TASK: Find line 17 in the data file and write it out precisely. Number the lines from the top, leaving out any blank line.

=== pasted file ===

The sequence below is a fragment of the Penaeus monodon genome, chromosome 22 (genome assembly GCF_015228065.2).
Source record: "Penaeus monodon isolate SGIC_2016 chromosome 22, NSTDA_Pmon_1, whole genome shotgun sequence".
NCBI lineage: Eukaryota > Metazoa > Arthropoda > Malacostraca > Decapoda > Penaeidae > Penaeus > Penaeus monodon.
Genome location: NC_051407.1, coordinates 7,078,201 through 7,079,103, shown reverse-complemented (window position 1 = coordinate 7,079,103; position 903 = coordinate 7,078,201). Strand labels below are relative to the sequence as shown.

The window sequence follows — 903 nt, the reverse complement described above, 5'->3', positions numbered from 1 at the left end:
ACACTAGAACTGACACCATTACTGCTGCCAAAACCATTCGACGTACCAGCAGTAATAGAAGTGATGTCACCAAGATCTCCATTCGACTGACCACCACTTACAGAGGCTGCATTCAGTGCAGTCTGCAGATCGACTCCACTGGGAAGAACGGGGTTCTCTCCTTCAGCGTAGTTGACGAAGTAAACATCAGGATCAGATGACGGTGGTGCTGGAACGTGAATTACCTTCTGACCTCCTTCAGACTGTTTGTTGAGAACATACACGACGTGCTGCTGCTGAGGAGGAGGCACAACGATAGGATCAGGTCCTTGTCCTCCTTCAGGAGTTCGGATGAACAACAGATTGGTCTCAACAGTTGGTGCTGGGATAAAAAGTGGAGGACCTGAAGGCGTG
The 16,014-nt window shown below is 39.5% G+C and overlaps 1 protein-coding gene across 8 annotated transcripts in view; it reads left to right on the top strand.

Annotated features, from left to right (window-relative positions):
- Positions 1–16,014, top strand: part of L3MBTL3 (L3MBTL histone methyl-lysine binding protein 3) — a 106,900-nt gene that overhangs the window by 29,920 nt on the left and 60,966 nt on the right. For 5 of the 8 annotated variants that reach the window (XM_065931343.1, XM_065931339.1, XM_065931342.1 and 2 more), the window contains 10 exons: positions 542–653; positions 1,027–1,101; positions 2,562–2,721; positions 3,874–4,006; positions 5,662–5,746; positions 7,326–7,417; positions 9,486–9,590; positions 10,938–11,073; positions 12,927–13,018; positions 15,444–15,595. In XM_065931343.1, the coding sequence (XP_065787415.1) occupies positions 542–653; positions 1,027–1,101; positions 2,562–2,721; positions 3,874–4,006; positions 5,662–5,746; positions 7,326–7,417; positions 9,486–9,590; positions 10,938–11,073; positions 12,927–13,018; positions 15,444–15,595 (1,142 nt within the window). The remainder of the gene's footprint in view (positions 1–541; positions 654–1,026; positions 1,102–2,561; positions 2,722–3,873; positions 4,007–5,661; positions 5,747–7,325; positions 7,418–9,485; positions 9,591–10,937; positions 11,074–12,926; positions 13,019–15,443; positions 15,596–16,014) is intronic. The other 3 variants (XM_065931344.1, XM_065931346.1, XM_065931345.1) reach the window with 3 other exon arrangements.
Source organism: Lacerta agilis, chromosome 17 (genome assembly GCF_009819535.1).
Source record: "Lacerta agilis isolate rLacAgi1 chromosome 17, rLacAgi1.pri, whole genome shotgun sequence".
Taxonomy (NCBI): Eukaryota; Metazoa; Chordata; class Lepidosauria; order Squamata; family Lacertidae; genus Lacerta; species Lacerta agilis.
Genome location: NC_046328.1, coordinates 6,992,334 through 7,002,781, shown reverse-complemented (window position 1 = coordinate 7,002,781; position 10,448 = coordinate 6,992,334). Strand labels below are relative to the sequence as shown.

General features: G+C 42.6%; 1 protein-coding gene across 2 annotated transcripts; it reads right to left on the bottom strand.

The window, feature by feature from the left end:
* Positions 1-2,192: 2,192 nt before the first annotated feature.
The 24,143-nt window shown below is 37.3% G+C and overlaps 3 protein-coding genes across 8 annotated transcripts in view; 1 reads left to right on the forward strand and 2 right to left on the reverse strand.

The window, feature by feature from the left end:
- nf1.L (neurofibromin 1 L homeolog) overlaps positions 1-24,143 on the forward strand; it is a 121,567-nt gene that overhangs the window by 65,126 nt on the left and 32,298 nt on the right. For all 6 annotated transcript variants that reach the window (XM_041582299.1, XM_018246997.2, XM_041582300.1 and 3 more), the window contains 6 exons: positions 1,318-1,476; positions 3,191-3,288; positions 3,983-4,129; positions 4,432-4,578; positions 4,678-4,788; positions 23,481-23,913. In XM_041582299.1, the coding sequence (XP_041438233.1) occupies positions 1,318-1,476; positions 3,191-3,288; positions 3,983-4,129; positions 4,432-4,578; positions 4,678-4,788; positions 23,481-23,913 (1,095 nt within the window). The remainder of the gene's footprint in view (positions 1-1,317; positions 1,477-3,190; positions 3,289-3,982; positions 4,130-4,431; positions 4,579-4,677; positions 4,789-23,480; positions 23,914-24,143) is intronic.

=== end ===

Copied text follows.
The 24,143-nt window shown below is 37.3% G+C and overlaps 3 protein-coding genes across 8 annotated transcripts in view; 1 reads left to right on the forward strand and 2 right to left on the reverse strand.